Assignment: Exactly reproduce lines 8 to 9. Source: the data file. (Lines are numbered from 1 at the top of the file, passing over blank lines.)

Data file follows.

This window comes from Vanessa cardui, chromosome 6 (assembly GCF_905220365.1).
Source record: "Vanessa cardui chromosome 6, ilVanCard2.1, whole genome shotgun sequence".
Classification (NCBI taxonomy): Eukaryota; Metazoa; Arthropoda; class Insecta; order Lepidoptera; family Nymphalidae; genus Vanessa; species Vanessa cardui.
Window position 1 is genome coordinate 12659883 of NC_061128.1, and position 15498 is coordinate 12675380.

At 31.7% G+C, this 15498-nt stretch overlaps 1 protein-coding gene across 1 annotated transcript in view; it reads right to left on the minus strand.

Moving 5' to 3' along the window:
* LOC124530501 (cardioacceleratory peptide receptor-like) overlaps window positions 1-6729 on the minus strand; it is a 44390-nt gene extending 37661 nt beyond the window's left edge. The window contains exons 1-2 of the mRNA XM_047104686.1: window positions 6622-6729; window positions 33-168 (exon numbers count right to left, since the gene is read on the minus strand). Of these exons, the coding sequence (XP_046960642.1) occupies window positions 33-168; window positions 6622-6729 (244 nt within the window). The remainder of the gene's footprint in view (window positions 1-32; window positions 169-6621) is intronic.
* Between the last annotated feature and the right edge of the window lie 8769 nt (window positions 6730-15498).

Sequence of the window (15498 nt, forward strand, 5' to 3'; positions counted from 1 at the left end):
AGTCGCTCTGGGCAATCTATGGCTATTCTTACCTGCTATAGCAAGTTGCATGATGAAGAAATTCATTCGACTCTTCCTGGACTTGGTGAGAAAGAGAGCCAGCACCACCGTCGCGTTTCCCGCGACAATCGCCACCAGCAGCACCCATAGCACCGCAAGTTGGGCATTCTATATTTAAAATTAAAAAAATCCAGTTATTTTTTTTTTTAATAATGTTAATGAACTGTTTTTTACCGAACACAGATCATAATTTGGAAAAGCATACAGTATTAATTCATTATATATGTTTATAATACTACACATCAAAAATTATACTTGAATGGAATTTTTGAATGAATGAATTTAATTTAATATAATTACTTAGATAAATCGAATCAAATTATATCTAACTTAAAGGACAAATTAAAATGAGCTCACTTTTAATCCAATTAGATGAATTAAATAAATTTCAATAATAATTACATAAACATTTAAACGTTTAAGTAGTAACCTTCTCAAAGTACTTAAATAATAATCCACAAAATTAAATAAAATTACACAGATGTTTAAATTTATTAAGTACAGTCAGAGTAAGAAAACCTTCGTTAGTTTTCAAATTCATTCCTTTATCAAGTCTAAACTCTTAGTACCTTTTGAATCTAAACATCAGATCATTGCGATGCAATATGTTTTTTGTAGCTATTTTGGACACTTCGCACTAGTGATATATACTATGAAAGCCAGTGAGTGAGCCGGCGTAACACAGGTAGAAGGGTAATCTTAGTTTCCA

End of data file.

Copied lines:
* Between the last annotated feature and the right edge of the window lie 8769 nt (window positions 6730-15498).

Sequence of the window (15498 nt, forward strand, 5' to 3'; positions counted from 1 at the left end):